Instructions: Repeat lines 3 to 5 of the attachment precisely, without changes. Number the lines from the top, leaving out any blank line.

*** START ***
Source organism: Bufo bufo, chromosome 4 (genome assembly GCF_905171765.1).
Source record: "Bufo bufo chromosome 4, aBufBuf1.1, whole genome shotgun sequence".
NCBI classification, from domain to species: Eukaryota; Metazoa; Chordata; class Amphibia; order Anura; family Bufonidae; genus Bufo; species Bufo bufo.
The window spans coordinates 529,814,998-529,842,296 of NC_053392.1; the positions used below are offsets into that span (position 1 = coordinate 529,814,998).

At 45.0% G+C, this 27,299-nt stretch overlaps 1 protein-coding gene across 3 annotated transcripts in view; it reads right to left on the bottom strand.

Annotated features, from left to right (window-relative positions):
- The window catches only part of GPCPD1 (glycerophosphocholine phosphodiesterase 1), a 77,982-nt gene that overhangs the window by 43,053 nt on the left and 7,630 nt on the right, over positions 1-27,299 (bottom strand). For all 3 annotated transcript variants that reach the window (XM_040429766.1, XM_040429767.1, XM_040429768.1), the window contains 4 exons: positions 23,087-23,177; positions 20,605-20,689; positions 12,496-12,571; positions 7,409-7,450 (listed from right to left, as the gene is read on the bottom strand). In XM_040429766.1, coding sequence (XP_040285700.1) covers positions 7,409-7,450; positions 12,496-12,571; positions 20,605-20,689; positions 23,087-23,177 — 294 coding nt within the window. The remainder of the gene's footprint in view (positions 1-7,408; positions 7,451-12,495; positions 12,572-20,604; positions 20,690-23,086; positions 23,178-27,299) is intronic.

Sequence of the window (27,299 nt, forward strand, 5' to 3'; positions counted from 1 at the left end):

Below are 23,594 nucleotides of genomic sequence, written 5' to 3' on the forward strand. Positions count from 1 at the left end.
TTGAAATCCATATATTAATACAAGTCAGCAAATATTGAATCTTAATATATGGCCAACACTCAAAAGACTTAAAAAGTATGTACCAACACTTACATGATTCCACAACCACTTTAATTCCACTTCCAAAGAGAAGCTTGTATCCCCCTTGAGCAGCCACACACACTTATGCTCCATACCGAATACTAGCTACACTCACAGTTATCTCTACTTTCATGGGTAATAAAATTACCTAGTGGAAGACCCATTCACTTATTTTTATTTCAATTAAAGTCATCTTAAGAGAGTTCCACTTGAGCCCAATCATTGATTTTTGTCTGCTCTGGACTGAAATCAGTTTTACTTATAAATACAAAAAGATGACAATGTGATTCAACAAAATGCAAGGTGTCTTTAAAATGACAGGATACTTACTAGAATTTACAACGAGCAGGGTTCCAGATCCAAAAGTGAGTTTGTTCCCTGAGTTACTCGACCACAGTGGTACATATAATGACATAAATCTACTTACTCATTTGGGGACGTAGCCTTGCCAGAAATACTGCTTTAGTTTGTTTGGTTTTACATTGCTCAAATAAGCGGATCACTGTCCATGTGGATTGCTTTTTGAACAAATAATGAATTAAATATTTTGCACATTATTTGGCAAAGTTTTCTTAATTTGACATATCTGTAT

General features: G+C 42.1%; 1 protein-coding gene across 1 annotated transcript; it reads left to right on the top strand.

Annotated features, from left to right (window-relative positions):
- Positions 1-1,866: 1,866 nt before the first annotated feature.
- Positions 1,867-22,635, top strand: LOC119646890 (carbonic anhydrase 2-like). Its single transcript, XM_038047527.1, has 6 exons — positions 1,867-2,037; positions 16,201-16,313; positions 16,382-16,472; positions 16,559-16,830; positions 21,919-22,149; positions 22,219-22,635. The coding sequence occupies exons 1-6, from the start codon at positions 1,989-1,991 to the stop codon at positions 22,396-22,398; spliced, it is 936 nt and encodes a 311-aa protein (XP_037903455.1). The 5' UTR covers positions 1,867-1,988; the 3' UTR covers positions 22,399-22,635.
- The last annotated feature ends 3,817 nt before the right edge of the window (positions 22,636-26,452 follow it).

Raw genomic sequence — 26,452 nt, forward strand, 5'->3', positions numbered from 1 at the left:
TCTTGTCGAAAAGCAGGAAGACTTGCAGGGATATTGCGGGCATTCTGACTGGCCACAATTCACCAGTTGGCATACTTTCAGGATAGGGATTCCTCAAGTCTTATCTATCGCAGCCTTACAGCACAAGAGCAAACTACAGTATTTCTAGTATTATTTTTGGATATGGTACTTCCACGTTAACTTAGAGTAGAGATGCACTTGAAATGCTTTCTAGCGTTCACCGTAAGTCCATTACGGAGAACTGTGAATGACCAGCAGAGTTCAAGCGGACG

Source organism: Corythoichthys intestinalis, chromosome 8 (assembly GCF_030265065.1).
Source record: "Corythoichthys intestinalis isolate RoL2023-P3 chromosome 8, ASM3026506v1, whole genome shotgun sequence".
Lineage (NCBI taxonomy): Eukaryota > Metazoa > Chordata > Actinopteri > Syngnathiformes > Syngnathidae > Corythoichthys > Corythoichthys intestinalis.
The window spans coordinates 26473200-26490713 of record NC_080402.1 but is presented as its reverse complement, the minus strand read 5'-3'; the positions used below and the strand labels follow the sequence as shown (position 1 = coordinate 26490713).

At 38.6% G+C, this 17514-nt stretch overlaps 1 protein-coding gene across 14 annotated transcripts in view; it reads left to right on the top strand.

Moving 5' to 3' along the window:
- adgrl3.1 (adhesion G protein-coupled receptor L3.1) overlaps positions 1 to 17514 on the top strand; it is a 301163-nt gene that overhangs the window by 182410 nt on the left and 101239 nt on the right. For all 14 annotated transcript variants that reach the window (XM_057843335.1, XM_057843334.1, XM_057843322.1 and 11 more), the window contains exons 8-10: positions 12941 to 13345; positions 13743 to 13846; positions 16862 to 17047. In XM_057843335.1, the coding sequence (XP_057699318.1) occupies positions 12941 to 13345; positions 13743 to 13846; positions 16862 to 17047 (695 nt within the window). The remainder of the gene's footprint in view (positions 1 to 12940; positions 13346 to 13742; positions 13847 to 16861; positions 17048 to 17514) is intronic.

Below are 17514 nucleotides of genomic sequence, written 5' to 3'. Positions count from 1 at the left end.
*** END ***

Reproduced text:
NCBI classification, from domain to species: Eukaryota; Metazoa; Chordata; class Amphibia; order Anura; family Bufonidae; genus Bufo; species Bufo bufo.
The window spans coordinates 529,814,998-529,842,296 of NC_053392.1; the positions used below are offsets into that span (position 1 = coordinate 529,814,998).

At 45.0% G+C, this 27,299-nt stretch overlaps 1 protein-coding gene across 3 annotated transcripts in view; it reads right to left on the bottom strand.